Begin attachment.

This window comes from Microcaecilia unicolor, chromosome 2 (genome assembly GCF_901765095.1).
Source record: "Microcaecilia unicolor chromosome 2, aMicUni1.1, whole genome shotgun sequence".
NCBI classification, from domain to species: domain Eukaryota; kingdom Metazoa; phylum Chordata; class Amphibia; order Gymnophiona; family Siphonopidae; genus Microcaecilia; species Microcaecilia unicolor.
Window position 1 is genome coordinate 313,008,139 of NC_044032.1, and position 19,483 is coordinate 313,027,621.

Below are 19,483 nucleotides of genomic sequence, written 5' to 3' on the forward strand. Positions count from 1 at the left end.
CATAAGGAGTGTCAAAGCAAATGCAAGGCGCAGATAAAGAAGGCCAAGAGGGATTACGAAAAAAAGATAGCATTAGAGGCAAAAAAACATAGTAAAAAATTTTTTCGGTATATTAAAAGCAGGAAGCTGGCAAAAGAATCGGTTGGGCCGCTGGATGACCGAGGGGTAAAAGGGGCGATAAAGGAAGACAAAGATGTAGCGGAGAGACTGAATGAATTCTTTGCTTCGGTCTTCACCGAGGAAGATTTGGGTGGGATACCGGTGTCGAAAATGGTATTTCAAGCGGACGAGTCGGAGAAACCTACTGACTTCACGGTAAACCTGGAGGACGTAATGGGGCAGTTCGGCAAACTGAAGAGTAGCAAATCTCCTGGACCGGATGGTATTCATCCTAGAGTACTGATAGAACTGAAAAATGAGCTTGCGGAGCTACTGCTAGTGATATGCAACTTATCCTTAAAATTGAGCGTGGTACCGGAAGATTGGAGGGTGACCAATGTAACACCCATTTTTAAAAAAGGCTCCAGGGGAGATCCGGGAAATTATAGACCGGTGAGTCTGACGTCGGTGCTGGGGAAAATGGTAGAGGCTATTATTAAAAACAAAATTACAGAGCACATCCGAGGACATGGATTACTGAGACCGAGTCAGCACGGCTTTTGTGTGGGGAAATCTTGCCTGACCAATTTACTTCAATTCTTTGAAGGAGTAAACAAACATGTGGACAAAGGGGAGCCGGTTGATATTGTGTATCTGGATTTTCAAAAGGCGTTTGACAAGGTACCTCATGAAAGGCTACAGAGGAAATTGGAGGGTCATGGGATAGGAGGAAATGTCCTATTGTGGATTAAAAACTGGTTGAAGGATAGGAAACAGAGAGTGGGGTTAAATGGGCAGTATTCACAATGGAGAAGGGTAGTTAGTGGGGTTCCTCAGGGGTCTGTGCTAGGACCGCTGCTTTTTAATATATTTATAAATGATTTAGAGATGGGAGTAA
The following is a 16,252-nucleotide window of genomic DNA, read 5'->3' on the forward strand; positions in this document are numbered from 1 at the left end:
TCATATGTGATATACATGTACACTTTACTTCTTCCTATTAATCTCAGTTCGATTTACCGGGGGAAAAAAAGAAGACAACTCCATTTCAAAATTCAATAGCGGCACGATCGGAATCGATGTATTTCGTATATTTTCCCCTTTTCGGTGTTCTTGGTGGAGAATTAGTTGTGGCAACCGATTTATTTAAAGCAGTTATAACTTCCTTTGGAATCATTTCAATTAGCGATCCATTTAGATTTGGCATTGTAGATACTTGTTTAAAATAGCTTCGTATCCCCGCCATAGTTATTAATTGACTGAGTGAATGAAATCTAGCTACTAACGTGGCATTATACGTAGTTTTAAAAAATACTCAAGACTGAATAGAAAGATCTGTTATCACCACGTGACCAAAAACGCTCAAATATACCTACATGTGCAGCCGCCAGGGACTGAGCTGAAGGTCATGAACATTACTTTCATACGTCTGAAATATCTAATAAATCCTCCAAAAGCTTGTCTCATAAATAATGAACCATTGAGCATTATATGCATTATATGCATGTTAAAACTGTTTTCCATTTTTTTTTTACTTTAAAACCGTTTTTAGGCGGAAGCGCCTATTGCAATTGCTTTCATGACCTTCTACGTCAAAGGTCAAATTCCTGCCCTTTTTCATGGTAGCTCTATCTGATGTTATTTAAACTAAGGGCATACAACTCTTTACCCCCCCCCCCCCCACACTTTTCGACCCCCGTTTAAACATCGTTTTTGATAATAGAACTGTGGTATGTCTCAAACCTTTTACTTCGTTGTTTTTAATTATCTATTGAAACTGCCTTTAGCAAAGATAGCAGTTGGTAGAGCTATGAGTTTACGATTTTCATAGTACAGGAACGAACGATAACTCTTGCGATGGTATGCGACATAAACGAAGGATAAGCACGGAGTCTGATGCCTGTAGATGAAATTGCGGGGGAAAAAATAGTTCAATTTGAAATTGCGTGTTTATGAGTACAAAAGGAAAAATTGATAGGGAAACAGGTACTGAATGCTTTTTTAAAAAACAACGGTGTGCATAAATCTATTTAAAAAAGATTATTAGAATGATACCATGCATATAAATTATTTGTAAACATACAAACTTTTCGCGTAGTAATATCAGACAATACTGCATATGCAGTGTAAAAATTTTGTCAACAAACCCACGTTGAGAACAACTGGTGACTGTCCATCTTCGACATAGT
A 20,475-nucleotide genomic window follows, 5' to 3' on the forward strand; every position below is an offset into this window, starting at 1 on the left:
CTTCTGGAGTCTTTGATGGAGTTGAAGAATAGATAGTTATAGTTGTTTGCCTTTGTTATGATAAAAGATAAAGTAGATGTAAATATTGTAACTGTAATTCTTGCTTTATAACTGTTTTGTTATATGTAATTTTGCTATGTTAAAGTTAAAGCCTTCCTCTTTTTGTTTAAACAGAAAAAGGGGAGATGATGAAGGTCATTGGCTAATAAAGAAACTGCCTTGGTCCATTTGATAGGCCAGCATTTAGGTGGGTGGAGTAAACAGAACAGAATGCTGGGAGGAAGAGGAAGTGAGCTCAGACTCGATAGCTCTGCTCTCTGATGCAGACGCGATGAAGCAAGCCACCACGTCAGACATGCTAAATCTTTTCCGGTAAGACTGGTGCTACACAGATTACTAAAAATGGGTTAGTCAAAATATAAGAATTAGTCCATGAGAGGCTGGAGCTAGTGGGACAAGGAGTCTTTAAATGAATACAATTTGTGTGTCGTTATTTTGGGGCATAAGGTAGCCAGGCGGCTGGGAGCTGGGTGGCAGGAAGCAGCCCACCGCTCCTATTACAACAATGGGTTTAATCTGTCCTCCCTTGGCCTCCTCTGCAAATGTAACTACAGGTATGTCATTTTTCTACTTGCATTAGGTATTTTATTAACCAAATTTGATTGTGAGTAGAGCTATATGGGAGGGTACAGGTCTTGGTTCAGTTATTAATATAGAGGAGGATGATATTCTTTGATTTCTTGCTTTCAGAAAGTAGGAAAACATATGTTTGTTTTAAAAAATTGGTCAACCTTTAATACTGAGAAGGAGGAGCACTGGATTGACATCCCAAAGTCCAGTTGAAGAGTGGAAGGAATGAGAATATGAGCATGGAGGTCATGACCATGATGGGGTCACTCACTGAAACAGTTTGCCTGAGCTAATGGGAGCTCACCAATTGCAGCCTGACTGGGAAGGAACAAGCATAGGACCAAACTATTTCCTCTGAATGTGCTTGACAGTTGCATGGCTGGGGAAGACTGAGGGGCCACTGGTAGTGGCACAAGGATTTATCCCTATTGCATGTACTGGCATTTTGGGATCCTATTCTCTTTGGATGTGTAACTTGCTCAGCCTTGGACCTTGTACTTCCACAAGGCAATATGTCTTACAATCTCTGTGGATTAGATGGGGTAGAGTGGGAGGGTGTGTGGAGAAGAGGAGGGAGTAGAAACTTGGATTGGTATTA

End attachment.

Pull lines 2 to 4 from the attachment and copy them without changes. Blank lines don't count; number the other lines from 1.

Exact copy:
Source record: "Microcaecilia unicolor chromosome 2, aMicUni1.1, whole genome shotgun sequence".
NCBI classification, from domain to species: domain Eukaryota; kingdom Metazoa; phylum Chordata; class Amphibia; order Gymnophiona; family Siphonopidae; genus Microcaecilia; species Microcaecilia unicolor.
Window position 1 is genome coordinate 313,008,139 of NC_044032.1, and position 19,483 is coordinate 313,027,621.